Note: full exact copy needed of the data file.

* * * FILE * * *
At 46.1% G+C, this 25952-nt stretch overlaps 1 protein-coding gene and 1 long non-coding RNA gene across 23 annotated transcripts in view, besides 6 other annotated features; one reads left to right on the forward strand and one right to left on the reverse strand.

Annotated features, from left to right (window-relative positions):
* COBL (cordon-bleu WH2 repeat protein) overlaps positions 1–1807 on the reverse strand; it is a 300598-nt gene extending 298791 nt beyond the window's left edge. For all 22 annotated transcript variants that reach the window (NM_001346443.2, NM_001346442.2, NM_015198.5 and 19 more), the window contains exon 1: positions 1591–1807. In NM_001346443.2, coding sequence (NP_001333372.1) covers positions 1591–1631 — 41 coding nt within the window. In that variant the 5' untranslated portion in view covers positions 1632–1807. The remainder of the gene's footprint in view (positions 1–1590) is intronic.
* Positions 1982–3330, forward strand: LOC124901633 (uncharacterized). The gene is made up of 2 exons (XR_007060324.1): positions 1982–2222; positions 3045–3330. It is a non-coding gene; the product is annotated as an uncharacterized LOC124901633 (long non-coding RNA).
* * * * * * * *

At 46.1% G+C, this 25952-nt stretch overlaps 1 protein-coding gene and 1 long non-coding RNA gene across 23 annotated transcripts in view, besides 6 other annotated features; one reads left to right on the forward strand and one right to left on the reverse strand.

Annotated features, from left to right (window-relative positions):
* COBL (cordon-bleu WH2 repeat protein) overlaps positions 1–1807 on the reverse strand; it is a 300598-nt gene extending 298791 nt beyond the window's left edge. For all 22 annotated transcript variants that reach the window (NM_001346443.2, NM_001346442.2, NM_015198.5 and 19 more), the window contains exon 1: positions 1591–1807. In NM_001346443.2, coding sequence (NP_001333372.1) covers positions 1591–1631 — 41 coding nt within the window. In that variant the 5' untranslated portion in view covers positions 1632–1807. The remainder of the gene's footprint in view (positions 1–1590) is intronic.
* Positions 1982–3330, forward strand: LOC124901633 (uncharacterized). The gene is made up of 2 exons (XR_007060324.1): positions 1982–2222; positions 3045–3330. It is a non-coding gene; the product is annotated as an uncharacterized LOC124901633 (long non-coding RNA).